The Glass is (at least) Half Full

While Mamas always try to focus on the positives of raising healthy, happy kiddos, sometimes the events of the day force us to explore disturbing topics and offer teachable moments on trends that — frankly — scare the bejeezus out of us.

So it’s with great pleasure and some relief that we bring you a post that’s chock full of good news.

  • The skinny on toddlers. The CDC reports a 43 percent drop in obesity rates among children ages 2-5 in just the last 10 years. Consumption of sugar-filled soft drinks went down, while breastfeeding rates went up, which may provide part of the explanation. We can’t celebrate just yet, since the decreases didn’t hold for other age groups, so keep serving loads of fresh fruits and veggies and ditch the sugary drinks.
  • Boost for vaccines. Several states across the nation (Colorado, Oregon, Washington, California) are tightening rules requiring children to be vaccinated before enrolling in school. New guidelines require parents to receive counseling and education from a healthcare provider before opting out for non-medical reasons. The issue comes with its share of controversy, but recent deadly outbreaks of measles and whooping cough point to the urgent need for sensible reform.
  • You booze, you lose. A recent study from the Boston University School of Public Health finds that since the age 21 drinking law has been in effect throughout the US (1988), youths have been consuming less alcohol and are less likely to be involved in alcohol-related motor vehicle accidents.  Researchers found that in high school seniors, binge drinking fell from 35% in 1988 to 22% in 2011. Good start — a ways to go.
  • Yes, you DO matter.  New study from Cornell University finds that parents who play with their children, talk about nutrition, or just spend time with them are more likely to have children who grow up to be slim adults. The bottom line for parents: Spend a lot of time with your kids – it almost doesn’t matter what activity you do with them – just stay in their young lives.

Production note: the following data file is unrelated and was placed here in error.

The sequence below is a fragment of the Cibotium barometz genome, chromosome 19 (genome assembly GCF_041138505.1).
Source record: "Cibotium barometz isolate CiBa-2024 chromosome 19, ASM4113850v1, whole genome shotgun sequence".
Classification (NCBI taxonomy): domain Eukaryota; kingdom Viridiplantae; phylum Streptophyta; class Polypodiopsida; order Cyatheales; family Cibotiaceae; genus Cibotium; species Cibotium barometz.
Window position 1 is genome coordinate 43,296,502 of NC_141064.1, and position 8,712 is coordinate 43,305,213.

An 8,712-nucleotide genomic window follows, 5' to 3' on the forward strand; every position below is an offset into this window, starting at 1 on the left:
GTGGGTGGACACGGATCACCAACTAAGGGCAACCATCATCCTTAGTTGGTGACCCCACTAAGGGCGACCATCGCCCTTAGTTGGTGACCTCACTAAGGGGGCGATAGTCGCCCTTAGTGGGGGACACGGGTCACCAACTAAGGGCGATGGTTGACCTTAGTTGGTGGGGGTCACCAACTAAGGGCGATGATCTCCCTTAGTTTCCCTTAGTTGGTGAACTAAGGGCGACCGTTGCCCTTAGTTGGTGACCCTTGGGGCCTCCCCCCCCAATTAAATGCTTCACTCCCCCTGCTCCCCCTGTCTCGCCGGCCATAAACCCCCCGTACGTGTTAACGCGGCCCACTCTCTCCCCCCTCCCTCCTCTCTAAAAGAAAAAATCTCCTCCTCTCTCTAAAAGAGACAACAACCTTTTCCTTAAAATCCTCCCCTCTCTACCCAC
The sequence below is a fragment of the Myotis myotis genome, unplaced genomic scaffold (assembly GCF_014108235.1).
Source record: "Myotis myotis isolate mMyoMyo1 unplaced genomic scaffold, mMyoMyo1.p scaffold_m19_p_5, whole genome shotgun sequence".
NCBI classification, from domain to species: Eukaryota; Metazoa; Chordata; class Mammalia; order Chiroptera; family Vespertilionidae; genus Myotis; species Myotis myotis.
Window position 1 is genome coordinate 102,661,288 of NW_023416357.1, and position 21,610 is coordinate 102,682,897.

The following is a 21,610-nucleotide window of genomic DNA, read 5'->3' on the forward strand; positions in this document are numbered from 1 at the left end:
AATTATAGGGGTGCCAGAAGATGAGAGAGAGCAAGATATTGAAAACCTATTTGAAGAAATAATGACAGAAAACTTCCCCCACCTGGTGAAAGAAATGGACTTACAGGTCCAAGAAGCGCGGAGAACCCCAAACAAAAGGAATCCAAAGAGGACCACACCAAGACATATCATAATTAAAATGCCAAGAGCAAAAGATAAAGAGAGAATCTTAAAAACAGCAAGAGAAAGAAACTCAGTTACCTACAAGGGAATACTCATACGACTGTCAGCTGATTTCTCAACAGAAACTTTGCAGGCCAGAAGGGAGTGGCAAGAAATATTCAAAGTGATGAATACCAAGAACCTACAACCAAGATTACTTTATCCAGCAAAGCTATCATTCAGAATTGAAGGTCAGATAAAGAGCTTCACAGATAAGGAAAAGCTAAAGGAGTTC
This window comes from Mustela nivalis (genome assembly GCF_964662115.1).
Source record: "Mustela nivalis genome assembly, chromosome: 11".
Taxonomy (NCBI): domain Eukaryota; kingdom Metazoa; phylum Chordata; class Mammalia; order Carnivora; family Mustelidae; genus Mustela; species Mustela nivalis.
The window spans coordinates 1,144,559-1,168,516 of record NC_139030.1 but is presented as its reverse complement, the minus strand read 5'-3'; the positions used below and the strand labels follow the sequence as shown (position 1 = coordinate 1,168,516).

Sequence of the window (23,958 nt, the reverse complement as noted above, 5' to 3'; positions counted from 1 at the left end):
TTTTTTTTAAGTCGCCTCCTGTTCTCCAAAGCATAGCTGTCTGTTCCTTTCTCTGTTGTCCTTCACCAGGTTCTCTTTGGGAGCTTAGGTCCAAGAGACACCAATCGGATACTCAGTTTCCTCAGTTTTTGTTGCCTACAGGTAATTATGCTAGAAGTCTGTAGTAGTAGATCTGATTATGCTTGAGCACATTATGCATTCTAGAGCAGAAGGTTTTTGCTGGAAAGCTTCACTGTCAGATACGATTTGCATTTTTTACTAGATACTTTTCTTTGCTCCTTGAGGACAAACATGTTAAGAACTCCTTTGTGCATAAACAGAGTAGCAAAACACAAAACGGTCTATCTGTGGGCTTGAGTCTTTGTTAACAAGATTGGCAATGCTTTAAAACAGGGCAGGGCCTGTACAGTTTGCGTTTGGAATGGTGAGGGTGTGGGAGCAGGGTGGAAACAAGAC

• Power lines DON’T cause cancer. Really. It’s hard to get this urban legend out of your head, but researchers at the University of Oxford in the UK have determined, once and for all, that children who spend their early years living near overhead power lines are not at greater risk of developing childhood leukemia. We all have plenty to worry about. It’s time to let this one go.
  • Smothering hate saves lives. Schools with explicit anti-homophobia programs, such as gay-straight alliances (GSAs), reduce the odds of suicidal thoughts and attempts among both sexual minority and straight students, according to a new study by University of British Columbia researchers. We know that LGBT students are at higher risk because they are more often targeted for bullying and discrimination, but heterosexual students suffer too. Knowledge is power. Pass it on. 

Happy Monday, Mamas!


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Rachel Zahn, MD is a pediatrician turned health writer who had three kids during medical school and pediatric training—crazy, huh?

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